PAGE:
If you’ve been working too hard (or just tuning out to the content overload), you may have missed some of the ad industry trends that have been filtering out into the universe recently. The state of CPG brands and the financial outlook for ad agencies have been making more than a few headlines. Here, we reference some that have caught our attention.
CPG brands feel burn; agencies share the pain
Proctor & Gamble and Unilever both slashed their ad agency budgets earlier this year (AdWeek). While P&G got a lot of press a few months ago for cutting over $100 million in digital ad spend, it was unclear whether they shifted that spend elsewhere, said the Wall Street Journal in July. The big ad agency groups which rely on fast-moving consumer goods such as P&G and Unilever’s products for a significant chunk of their revenue have started to feel the financial impact (CampaignLive). When Interpublic Group missed earnings estimates by 1.7% in Q2 IPG CEO Michael Roth specifically attributed it to the CPG sector (WSJ.com).
What precipitated this turn? Just a few months back, AdvertisingAge covered a study by Cadent Consulting Group which found that CPG—at the time—spent more on digital than traditional ads (even though both retailers and shoppers doubted their effectiveness). But it's not just about digital ad spend. The CPG sector faces challenges on multiple fronts.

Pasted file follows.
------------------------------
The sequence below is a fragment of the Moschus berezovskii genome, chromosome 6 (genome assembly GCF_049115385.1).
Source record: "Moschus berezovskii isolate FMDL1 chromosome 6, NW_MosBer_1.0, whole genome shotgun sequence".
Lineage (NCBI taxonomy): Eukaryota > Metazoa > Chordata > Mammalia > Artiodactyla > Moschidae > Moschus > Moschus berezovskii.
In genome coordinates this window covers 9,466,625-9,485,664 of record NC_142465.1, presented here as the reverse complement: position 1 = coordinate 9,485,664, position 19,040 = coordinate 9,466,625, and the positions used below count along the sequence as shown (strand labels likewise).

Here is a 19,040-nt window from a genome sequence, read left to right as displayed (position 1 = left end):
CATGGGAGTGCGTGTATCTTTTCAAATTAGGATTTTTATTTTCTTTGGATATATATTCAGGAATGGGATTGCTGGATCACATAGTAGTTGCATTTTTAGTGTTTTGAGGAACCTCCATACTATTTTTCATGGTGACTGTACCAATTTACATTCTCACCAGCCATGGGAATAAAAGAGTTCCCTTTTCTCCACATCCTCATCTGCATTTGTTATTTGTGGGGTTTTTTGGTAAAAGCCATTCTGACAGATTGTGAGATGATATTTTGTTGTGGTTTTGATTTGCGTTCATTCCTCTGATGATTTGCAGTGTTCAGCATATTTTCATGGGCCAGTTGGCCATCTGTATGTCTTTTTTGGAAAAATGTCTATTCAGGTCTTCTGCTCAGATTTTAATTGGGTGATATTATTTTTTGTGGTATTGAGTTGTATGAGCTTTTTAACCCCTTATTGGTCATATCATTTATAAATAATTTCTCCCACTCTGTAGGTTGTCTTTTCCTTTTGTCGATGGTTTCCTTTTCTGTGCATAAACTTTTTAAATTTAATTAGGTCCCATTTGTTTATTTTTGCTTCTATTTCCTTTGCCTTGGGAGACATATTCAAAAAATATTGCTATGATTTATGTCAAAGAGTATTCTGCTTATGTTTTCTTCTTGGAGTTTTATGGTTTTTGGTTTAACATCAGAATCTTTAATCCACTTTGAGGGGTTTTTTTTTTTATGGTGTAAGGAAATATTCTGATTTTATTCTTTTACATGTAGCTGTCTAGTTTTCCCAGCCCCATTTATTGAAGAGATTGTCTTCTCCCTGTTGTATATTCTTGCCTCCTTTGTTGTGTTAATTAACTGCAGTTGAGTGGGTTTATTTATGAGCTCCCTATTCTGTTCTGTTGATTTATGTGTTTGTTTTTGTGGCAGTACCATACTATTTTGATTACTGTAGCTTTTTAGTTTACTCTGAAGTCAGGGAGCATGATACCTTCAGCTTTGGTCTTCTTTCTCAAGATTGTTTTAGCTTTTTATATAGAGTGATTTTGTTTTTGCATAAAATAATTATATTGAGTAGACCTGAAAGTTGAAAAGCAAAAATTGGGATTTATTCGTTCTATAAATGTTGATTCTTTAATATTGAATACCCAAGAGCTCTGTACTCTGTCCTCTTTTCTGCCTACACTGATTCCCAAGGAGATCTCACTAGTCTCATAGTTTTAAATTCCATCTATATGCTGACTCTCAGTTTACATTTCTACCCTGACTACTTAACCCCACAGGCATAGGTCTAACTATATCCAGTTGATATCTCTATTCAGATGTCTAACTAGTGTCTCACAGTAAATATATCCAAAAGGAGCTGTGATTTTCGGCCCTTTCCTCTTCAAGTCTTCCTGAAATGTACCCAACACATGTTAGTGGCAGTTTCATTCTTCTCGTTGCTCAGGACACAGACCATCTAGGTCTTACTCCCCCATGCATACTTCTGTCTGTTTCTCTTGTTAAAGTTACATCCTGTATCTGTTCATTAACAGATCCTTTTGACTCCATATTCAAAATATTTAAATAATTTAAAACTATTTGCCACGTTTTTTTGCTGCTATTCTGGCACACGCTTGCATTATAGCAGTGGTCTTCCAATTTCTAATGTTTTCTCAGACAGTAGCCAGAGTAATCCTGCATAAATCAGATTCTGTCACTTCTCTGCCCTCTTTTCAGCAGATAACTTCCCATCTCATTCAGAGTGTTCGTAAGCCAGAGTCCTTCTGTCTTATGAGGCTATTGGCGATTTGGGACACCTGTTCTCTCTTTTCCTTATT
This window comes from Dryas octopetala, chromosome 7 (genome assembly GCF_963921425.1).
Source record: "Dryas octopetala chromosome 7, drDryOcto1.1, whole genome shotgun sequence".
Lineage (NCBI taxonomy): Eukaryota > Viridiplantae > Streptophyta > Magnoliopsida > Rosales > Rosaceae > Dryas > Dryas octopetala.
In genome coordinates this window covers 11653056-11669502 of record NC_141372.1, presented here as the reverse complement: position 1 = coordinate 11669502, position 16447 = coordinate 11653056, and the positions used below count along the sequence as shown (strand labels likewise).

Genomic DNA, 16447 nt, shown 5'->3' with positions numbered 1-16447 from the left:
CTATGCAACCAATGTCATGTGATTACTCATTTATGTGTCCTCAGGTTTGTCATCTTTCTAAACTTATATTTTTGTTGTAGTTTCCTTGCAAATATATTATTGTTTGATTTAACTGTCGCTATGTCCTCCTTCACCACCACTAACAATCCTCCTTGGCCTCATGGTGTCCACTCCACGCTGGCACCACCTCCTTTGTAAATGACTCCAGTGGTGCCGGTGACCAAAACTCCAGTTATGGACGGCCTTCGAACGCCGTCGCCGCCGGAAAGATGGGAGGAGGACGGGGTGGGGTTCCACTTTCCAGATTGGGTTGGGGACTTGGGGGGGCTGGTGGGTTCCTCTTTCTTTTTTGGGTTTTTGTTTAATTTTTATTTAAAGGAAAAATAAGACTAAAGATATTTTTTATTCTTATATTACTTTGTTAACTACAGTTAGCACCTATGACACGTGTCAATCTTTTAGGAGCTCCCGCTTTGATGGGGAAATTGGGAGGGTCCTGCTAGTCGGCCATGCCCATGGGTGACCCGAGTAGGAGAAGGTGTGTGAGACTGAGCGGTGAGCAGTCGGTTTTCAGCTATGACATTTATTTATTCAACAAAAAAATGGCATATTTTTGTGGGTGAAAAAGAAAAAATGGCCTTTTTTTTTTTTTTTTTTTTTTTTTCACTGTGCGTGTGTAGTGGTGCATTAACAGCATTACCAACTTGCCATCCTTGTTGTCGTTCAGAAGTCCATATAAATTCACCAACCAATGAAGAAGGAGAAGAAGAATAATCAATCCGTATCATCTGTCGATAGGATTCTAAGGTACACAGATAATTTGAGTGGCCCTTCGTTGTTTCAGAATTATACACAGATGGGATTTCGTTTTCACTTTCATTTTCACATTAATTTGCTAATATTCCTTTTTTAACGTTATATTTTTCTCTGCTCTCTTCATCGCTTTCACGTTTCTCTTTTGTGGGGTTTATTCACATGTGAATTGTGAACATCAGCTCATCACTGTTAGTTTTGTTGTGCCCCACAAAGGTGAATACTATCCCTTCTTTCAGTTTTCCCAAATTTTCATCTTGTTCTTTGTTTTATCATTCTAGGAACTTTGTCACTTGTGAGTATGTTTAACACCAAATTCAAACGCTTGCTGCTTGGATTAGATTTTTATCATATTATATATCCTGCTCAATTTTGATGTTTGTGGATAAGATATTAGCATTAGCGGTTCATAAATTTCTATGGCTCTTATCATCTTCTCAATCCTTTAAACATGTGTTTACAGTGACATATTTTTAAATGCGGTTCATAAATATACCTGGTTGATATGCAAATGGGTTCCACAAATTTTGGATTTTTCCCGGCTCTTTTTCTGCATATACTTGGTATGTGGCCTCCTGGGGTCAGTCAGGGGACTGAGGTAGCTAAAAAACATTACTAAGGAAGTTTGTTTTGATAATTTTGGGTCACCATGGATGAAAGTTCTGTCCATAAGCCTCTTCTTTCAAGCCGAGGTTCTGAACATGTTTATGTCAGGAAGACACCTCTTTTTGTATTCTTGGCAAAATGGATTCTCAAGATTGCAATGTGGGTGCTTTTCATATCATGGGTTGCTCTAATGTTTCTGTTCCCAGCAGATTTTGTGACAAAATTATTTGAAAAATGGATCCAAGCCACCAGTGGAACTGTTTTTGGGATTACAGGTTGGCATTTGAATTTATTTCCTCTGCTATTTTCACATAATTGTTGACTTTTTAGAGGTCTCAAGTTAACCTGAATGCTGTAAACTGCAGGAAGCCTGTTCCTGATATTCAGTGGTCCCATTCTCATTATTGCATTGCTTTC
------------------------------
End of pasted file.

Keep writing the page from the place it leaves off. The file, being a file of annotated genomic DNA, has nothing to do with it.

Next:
CPG brand loyalty is dying
It’s not just that digital advertising is often ineffective. And it's not just that consumers are opting to buy online versus in a brick-and-mortar store. Consumer preferences are also shifting. Back in 2015, AdvertisingAge published Catalina research that revealed nine out of ten big brands had lost ground to both smaller brands and store brands. A 2014 study by Deloitte found similar results, with 88 percent of respondents essentially agreeing that store brands are as good as national brands even though they cost less. All signs point to an uncomfortable truth for agencies: brands aren’t as important to consumers anymore, at least not when it comes to CPG.
“Corpsumers” and the what and why of a brand
It’s a different era. When many of these CPG brands were created, industrialization was new, and having mass-produced, factory-made goods was a novelty, even a selling point. Today, people are much more concerned with the ingredients and the processes; they want to know things like who made it, how it was made, is the packaging biodegradable, what are the company’s politics, etc. In fact, Adweek published an Infographic earlier this month about the “Corpsumer,” those who care as much about a brand’s values as they do it its products.
At the same time, you have a convergence of various consumer trends like “buy local,” “handmade,” “small batch,” “environmentally friendly,” etc., which has really created an opportunity for many upstart companies and their products to step in and fill the space with something authentic (AdAge was talking about this back in 2013). These upstarts don’t have the baggage that legacy brands and their corporations come with. They have a fresh, clean slate. And they look good, even next to the dependable, known brands that grandma and mom used.